Growth Hacking (Tue Nov 7, lecture 18)

Homework due for today

Legend: : Participation | : Early | : PDF | : Portfolio | : Zipped

  1. Pirate Metrics and Growth Hacking: Growth Hacking is a ‘new profession’. The function is to develop analytical tools and techniques, and a methodology to connect spending on growth with actual results. It’s closely related to ‘pirate metrics’ which is a funny expression cointed to describe a very effective approach. The goal of this work is to introduce you to the fundamental ideas and proponents of it, and ask you to think critically about how these techniques might come into play for your projects:
    • Read the attached PDF of a blog post: Growth Hacking.
    • View this five-minute video by Dave McClure on “Pirate Metrics”, so you understand one of the key ways we measure the components of success: “Startup Metrics for Pirates”.
    • Read and understand what is meant by Growth Hacking. There are lots of sources on the web. Here are two: The Rise of the Growth Hacker.
    • Deliverable: Refering to those articles or any other source, how could Growth Hacking apply to your team’s product?
  2. Read and understand Cohort Analysis. Deliverable: Explain AND SHOW how cohort analysis might apply to your team’s project. You can answer this with a google spreadsheet or a note or both.

For Further Study

  1. Pirate Metrics The seminal “Pirate Metrics” presentation by Dave McClure. Video of Pirate Metrics, and the corresponding slide deck: Startup Metrics for Pirates.

Pirate Metrics

  • AARRR!
  • Customer Lifecycle
  • Where did they come from?
  • Stages
    • Acquisition - users come to the site from some channel
    • Activation - users “enjoy” first visit, have a good experiecne
    • Retention - users come back, visit again
    • Referral - users like the products enough to refer others
    • Revenue - users conduct some monetization action
  • What are users?
  • What about two or three sided markets?
  • Conversion: Getting a specific user from one to the next stage
  • See: Example Converstion Metrics

Stages

Acquisition
  • SEO
  • Social networks
  • Organic search
  • Campaigns, contests, etc.
  • Goals: Look for largest volume, lowest cost, best performing (%)
  • Result: Users visit the web site
Activation
  • Landing page
  • Home page
  • Good user experience
  • Features
  • Jobs are done, pain is removed, gain is gained
  • Criteria: Vist 10-30 seconds, view 2-3pages, click 3-5 times, use 1 feature?
  • Result: Users decide later to come back
Retention
  • Emails and alerts
  • Updated content
  • Ongoing need and engagement
  • More jobs need to be done
  • Techniques: lifecycle emails, weekly/monthly status emails, event based emails
  • Result: Users want to invite others
Referral
  • Campaigns or contests encouraging referrals
  • Benefits to referring others
  • Jobs to be done need others
  • Techniques: Only encourage users after they have activation (happy experience)
  • Result: More users are acquired
Revenue
  • Pricing models
  • Visits lead to ad views lead to revenue
  • Subscriptions
  • Partnerships
  • Techniques: Business dependent, no general rules
  • Result: Revenue

Metrics

  • Qualititatve
    • Usability Testing, Session Monitoring
    • Watch what users do, figure out problems and solutions from small samples
  • Quantitative
    • Traffic Analysis, User actions
    • Track and report what users do, usage and conversion %’s for all or empirical sample of users (see cohort analysis)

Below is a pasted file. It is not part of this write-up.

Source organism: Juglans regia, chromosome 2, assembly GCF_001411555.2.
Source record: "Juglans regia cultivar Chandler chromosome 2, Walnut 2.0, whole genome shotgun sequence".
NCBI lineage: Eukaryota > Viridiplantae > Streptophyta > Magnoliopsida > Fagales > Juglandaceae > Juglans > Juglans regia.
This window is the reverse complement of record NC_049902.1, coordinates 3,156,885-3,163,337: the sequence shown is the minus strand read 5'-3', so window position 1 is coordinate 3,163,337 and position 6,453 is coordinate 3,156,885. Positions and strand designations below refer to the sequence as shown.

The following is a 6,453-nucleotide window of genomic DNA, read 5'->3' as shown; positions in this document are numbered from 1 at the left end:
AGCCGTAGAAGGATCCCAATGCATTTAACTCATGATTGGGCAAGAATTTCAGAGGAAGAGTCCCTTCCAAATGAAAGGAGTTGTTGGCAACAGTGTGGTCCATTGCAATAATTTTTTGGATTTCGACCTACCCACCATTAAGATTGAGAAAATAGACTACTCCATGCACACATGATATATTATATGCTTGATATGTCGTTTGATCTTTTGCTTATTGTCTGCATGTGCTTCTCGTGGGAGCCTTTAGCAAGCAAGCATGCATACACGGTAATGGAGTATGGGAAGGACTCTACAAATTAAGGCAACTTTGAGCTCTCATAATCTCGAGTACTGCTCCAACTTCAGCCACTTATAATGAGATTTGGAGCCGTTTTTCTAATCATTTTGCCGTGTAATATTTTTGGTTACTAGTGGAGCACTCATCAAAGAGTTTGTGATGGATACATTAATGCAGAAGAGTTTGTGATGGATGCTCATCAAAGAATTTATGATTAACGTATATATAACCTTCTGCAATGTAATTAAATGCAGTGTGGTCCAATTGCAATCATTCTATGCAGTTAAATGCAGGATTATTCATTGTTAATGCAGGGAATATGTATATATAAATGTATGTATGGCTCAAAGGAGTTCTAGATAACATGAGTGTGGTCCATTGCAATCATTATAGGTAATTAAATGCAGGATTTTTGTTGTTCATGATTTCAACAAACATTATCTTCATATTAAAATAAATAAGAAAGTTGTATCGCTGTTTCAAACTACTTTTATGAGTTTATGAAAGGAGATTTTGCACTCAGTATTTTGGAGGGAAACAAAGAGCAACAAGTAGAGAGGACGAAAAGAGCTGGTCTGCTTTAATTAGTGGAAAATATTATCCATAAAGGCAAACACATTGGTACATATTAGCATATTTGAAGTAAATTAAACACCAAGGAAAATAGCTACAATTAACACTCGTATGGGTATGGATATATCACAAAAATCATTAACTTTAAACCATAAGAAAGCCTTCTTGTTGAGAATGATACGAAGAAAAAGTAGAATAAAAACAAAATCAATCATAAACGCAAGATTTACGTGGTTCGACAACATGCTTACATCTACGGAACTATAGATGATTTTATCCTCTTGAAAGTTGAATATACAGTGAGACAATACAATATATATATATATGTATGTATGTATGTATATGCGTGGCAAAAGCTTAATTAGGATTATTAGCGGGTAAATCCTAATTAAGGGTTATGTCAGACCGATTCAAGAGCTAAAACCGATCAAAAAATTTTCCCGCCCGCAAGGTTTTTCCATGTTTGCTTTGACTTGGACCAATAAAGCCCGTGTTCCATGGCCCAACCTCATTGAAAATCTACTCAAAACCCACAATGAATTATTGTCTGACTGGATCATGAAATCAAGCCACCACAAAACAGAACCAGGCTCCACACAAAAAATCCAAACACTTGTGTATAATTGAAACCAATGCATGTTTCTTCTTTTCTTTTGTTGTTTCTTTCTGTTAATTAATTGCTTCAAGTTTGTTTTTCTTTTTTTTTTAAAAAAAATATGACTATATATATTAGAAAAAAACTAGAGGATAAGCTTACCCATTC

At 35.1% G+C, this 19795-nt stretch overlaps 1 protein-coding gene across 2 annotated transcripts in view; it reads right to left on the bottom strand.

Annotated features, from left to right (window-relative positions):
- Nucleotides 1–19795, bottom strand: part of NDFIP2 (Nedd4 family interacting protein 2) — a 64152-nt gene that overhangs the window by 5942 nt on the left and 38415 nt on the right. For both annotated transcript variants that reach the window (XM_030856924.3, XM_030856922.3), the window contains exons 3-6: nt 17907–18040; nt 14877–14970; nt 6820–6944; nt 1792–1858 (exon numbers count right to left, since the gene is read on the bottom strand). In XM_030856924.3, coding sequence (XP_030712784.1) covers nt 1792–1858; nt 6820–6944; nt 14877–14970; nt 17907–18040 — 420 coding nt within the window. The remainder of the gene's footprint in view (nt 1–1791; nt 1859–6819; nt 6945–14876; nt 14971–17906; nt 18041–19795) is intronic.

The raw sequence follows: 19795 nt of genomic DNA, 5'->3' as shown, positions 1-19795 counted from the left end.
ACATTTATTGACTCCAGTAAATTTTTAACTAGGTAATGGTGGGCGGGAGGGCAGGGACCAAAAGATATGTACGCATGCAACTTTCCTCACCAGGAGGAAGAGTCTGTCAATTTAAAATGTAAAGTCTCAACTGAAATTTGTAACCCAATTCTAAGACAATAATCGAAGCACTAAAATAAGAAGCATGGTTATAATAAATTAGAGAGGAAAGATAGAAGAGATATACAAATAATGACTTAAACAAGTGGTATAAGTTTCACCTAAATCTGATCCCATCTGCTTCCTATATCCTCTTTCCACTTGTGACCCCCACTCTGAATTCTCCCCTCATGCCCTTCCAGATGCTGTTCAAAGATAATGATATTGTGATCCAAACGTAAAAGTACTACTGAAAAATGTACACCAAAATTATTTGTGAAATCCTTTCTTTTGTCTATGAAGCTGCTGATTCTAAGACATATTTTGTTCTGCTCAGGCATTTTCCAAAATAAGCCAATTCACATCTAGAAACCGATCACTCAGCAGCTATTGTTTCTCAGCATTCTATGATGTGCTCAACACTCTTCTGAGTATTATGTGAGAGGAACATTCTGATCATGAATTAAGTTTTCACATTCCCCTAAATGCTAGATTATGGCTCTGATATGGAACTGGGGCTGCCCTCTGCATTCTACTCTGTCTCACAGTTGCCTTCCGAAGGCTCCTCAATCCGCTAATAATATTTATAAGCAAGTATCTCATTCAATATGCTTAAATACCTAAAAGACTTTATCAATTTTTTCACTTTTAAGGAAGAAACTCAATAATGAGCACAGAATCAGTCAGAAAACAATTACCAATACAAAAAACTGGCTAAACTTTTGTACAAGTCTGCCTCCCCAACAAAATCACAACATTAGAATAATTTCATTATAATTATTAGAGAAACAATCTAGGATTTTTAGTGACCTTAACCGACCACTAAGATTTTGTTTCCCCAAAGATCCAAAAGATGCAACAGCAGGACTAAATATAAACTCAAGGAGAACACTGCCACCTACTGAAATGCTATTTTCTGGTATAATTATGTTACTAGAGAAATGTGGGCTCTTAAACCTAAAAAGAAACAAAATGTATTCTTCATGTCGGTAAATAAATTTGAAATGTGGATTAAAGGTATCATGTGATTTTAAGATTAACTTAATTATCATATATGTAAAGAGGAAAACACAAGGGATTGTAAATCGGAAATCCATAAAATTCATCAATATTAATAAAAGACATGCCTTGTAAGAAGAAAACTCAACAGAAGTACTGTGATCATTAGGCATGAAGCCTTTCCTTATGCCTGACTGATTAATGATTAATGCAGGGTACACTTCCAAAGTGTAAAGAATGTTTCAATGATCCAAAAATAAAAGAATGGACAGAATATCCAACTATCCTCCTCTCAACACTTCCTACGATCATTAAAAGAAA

• Comparative
    • A/B and multivariate testing
    • Compare what users do in one scenario vs. other
    • Features, Visuals, Colors, Pricaes, etc.

Quantitative & Comparative Measurements

  • Conversion criteria
    • Best performing channels, campaigns, etc (%)
    • Largest volume channels, campaigns, etc (#)
    • Lowest cost channels, campaigns, etc ($)
  • Components
    • Audience segment (regional, age, status, etc)
    • Channel Source (social media, organic, SOE, etc.)
    • Landing Page and call-to-action
    • Copy and graphics
    • Pricing etc.
  • Taking action
    • Consider features that will improve conversion
    • Do a lot of A/B testing and cohort analysis
    • Measure measure measure

What is Cohort Analysis?

  • Just another tool
  • A metrics analysis technique
  • Key to avoiding vanity metrics and devloping actionable metrics
  • Concept: Look of metrics of separate groups of users or customers
  • Surgically measure the impact of changes, pivots: experiments

Picking the right stages is KEY

  • Look at the lifetime a customer and identify key stages
  • Make sure the stages can be measured and are associated with a specific user
  • Make sure that they are meaninful to the business and the engine of growth
  • Measure a baseline with current product
  • Changes can now be measured to see if they had desired impact
  • Identify key stages of relatioship with customer, e.g. AARRR
Step-by-step:
  • Decide what “experiment” you want to look at
  • Decide what “actions” you want to focus on
  • Cohort: all customers who signed up during a certain week (time period)
  • Each customer starts and stays forever in one cohort
  • Create a generalization of the traditional funnel report
  • Note that Cohorts can be non-time based too (e.g. employed vs. unemployed)
  • Note that Cohort analysis is usually for the experiment, over a particular time period

  • Cohort Analysis Example
  • Engine of Growth Example

Growth Hacking

  • It’s a new (cool) job description
  • Combination of marketing, business strategy, metrics, statistics, analysis and coding
  • Uses all the tools we’ve talked about in order drive growth of the startup
    • Measure growth
    • Identify and track actionable metrics
    • Interpret all the data
    • Analyze, form hypotheses
    • Do experiments (marketing, advertising, design, pricing)
    • Measure effects

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